This mellow and romantic house in the beautiful East Lothian countryside is packed with Hamilton treasures and portraits from the past. Most prized is the 15th-century French silver casket given to Mary Queen of Scots by her first husband, the Dauphin of France. This is the famous casket said to have contained the incriminating letters that led to her sentence and subsequent execution. Also on display is her death mask. The estate is open to the Public, except on Fridays.


Hamilton Mausoleum

Hamilton Mausoleum In the early 18th century, the 5th Duke of Hamilton demolished the old medieval collegiate church, all but a transept that was the Hamilton family burial vault. The 10th Duke, 'Il Magnifico' , considered that the transept of an old church was not a fit place to bury members of what he considered to be the Scottish royal family. He commissioned the design and construction of a grandiose and unforgettable Mausoleum , in which he reinterred the bodies of his ancestors.

The Mausoleum is topped by an enormous cupola, has massive bronze doors modelled on those of the Baptistry in Florence and an octagonal chapel flanked by stone lions. Upon his death in 1852, the 10th Duke was laid to rest in this chapel, reposing in an sarcophagus meant for an Egyptian princess. The Mausoleum is located in the Strathclyde Country Park.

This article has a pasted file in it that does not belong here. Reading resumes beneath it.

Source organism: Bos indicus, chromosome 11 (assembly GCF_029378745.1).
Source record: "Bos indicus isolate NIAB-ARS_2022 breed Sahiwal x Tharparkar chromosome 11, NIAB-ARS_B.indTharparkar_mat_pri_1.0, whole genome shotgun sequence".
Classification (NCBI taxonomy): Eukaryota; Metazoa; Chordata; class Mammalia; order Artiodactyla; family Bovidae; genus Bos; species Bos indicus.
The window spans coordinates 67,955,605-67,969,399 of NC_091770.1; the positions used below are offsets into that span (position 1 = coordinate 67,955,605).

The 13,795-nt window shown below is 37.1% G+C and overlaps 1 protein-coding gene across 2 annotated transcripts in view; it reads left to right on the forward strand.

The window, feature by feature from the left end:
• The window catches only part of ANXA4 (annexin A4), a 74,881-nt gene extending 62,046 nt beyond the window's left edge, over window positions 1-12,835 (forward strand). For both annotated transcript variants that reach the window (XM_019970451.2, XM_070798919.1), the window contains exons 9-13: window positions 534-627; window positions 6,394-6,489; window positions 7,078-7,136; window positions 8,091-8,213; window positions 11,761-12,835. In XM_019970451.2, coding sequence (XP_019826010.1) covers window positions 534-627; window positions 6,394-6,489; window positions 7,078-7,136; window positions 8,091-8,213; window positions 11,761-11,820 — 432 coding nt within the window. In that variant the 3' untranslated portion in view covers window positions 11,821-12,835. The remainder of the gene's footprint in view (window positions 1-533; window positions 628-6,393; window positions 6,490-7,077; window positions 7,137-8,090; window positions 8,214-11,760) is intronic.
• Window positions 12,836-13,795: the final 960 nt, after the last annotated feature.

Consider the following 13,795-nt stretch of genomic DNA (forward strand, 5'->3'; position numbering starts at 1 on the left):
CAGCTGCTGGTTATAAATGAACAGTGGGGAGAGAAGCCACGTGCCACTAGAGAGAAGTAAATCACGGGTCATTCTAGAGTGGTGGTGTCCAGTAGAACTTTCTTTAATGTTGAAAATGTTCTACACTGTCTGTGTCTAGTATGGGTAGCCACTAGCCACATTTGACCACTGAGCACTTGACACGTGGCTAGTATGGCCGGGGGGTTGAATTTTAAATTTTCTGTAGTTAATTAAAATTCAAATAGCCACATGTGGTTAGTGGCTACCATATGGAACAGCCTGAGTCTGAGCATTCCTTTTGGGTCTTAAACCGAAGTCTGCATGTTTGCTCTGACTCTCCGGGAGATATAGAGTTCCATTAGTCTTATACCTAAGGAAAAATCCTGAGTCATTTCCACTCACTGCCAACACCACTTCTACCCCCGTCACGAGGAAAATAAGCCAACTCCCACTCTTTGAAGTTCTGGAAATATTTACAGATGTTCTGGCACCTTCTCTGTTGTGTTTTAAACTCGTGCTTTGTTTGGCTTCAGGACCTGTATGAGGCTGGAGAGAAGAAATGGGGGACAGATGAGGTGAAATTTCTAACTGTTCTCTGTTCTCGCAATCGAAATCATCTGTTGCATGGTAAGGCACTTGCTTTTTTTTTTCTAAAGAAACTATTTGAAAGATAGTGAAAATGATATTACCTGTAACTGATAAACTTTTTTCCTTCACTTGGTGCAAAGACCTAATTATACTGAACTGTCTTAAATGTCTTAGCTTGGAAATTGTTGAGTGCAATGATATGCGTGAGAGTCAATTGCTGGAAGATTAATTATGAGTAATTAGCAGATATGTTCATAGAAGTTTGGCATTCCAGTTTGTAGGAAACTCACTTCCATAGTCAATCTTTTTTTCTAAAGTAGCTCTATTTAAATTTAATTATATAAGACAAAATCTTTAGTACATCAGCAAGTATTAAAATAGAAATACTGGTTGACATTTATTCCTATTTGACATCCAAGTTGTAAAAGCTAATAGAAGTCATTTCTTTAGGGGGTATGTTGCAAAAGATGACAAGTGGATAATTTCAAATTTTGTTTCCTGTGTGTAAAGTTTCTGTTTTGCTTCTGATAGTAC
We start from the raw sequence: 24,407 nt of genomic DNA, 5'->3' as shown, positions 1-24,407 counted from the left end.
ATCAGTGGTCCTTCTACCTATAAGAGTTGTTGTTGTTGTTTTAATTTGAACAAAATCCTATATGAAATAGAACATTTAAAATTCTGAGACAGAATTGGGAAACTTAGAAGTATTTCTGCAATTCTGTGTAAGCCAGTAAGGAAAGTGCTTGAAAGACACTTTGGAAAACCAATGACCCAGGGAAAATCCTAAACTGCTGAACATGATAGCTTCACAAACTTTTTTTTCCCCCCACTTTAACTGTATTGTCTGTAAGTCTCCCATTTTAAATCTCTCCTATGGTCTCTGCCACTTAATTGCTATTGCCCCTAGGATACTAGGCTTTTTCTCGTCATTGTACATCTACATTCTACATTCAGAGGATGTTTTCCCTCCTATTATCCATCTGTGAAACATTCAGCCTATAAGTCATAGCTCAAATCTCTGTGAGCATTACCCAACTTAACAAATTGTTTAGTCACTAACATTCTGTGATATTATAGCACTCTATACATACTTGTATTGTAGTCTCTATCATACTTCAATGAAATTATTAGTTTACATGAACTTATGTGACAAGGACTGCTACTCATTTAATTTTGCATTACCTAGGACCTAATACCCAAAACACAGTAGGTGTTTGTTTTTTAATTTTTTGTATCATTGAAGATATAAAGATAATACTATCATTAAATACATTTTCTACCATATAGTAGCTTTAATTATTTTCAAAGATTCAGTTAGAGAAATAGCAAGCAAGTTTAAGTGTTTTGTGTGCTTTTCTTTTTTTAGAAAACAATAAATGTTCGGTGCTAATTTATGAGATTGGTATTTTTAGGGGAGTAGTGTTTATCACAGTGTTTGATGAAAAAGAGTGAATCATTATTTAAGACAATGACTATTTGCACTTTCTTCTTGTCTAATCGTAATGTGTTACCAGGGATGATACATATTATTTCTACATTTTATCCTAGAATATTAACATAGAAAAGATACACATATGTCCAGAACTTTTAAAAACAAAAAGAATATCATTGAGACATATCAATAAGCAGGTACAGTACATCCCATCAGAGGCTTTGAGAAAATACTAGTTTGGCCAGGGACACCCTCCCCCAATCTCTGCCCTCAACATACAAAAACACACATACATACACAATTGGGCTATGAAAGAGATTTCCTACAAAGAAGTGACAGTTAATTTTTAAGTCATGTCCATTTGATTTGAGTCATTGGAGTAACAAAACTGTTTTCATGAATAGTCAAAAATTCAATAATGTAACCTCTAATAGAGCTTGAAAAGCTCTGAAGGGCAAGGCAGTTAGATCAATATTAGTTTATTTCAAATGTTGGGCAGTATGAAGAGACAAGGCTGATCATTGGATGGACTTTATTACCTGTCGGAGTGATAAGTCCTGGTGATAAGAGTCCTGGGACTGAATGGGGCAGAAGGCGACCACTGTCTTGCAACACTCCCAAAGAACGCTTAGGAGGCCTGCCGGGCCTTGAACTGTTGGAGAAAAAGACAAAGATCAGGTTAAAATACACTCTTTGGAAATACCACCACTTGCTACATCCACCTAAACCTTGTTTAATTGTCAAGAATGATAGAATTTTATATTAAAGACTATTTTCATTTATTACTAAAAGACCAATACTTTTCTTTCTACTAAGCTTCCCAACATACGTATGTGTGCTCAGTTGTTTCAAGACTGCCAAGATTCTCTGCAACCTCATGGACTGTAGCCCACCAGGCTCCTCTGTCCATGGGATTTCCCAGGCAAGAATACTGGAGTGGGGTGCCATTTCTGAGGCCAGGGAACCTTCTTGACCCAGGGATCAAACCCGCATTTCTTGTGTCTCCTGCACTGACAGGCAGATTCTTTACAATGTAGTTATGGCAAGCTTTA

Chatelherault

Chatelherault Hunting Lodge
To close off the view from the Hamilton Palace, James,the 5th Duke of Hamilton, commissioned William Adam to design a 'hunting lodge' for the estate. Adam referred to it as the "dog kennels of Hamilton", and part of the building was actually used for kennels, stables and estate buildings.

James called this 'landscape folly ' Chatelherault. after the French Dukedom of Chatelherault that had been bestowed upon the 5th Duke of Hamilton. After falling into disrepair, it has now been beautifully restored using old photographs and drawings. It's reinstated elegance and grandor is now appreciated by more than 100,000 visitors each year.

 

Town of Hamilton

It is here that the story of Hamilton begins......with a name that literally means "beautiful castle", 'Cadihou' in the original Celtic. King David I of Scotland made Cadzow a Royal Barony in the 12th century. King Robert the Bruce gave the Barony to Walter FitzGilbert after Bannockburn and the name of town was later changed to 'Hamilton' by Royal Charter in 1445, in recognition of the the family name of Hamilton. 'Cadzow' gradually faded from the map and Hamilton came into focus.

The history of the area is very much the history of the Hamilton family, or vice versa. There is a palpable sense of continuity to this town, an unbroken line going back fourteen hundred years. The town and the surrounding country side resounds with the history of the Hamiltons, and of Scotland, and should be visited by all Hamiltons.

Holy Cross High School in Hamilton has an excellent Hamilton Home Page that is well worth a visit.

Cadzow Castle Ruins
Ruins of Cadzow Castle, the
'seat' of the Duke of Hamilton,
near the Town of Hamilton

 


Last updated 09/01/2015
by Hamilton Web Master